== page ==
The Power

Written by:
Naomi Alderman
Narrated by:
Adjoa Andoh

Unabridged Audiobook

Release Date
October 2017
12 hours 5 minutes
In this stunning bestseller praised as "our era's Handmaid's Tale," a fierce new power has emerged—and only women have it (Washington Post). 

In The Power, the world is a recognizable place: there's a rich Nigerian boy who lounges around the family pool; a foster kid whose religious parents hide their true nature; an ambitious American politician; a tough London girl from a tricky family.

But then a vital new force takes root and flourishes, causing their lives to converge with devastating effect. Teenage girls now have immense physical power: they can cause agonizing pain and even death. And, with this small twist of nature, the world drastically resets. From award-winning author Naomi Alderman, The Power is speculative fiction at its most ambitious and provocative, at once taking us on a thrilling journey to an alternate reality, and exposing our own world in bold and surprising ways.

"Captivating, fierce, and unsettling...I was riveted by every page. Alderman's prose is immersive and, well, electric." —New York Times Book Review
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Eric N.

An incredible story, artfully told. Though not strictly allegorical, the parallels are chillingly accurate. Every time I think the comparisons are hyperbolic, I recognize how on-point they are with actual events and circumstances women have suffered from. No other book has effectively put me in a woman's shoes like this one, and it will stick with me forever. Grim, fascinating, remarkable.

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Lily K.

I really enjoyed the story and the narration. It was excellent together; the narrator really brought the story to life.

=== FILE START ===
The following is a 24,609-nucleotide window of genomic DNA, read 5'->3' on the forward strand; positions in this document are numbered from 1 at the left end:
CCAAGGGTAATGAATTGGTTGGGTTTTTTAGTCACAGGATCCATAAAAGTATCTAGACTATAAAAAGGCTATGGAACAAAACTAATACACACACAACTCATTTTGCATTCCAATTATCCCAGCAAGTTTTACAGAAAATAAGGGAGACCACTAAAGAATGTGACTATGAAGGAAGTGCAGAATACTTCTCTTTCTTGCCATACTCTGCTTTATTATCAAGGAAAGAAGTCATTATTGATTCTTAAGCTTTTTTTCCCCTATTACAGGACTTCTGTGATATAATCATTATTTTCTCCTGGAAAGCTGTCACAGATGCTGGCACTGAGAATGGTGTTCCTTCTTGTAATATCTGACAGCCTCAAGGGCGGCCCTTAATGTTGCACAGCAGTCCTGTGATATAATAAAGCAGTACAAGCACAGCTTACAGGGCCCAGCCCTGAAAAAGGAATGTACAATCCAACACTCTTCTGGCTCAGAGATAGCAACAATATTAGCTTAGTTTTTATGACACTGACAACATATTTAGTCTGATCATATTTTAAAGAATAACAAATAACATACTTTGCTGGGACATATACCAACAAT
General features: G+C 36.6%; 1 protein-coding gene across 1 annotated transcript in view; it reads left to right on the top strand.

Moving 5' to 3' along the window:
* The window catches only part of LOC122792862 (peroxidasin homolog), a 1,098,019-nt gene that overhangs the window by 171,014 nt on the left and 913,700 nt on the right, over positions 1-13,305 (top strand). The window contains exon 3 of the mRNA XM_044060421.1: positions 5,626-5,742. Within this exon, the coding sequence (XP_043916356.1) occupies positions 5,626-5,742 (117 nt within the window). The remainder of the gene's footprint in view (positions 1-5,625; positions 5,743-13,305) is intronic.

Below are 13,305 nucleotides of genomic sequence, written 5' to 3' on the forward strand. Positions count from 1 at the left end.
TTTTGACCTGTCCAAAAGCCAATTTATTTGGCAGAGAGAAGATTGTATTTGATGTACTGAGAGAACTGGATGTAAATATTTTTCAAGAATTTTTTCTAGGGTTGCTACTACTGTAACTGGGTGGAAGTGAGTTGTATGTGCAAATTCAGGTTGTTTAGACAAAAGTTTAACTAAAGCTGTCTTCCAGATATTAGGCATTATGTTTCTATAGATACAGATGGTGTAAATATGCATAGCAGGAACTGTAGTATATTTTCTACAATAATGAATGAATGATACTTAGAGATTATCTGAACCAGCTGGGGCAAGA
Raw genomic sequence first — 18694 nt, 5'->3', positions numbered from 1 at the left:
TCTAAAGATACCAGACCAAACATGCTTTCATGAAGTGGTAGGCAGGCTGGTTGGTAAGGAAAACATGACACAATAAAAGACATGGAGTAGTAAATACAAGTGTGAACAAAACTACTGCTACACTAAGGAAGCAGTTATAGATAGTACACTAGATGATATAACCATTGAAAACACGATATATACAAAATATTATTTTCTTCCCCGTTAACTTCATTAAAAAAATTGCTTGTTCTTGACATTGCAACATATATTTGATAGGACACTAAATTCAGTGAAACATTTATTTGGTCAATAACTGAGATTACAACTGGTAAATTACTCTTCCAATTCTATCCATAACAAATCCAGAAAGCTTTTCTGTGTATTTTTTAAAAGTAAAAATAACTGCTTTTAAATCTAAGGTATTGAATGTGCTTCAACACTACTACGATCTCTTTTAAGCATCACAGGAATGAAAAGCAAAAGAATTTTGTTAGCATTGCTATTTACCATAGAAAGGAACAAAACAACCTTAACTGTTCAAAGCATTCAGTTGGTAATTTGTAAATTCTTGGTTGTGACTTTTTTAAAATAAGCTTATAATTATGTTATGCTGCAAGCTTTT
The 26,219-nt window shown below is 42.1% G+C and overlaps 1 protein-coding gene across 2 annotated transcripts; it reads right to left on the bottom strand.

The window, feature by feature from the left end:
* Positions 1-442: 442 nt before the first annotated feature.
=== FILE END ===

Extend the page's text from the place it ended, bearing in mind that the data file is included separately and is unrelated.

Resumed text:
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Leanne T.

The was an amazing novel, and it makes you realize that corruption happens with whomever has power it’s not a gender issue. If women suddenly have the power today, after all men have done to’s no wonder that they fall into the same trap. It is a must read!

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MaryPage E

I've listened to a lot of audiobooks, and this narrator (Adjoa Andoh) is by far the best I've ever heard! This book has a global scale, and she nailed everything from a young female American to a cockney Brit to a male Nigerian. The story itself is also very good. It's so honest and compelling.

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Bri B

One of the best books I’ve experienced. Brilliant and dark

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Brandi G.

Interesting. The jumping between characters points of view are difficult to follow in an audiobook. The narrators accents help differentiate between characters but the actual accents seem to be way off for the locations of the characters.

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A.D. Lee

I absolutely loved it!!!

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Priscilla D.

The narrator was good but I did not finish the book.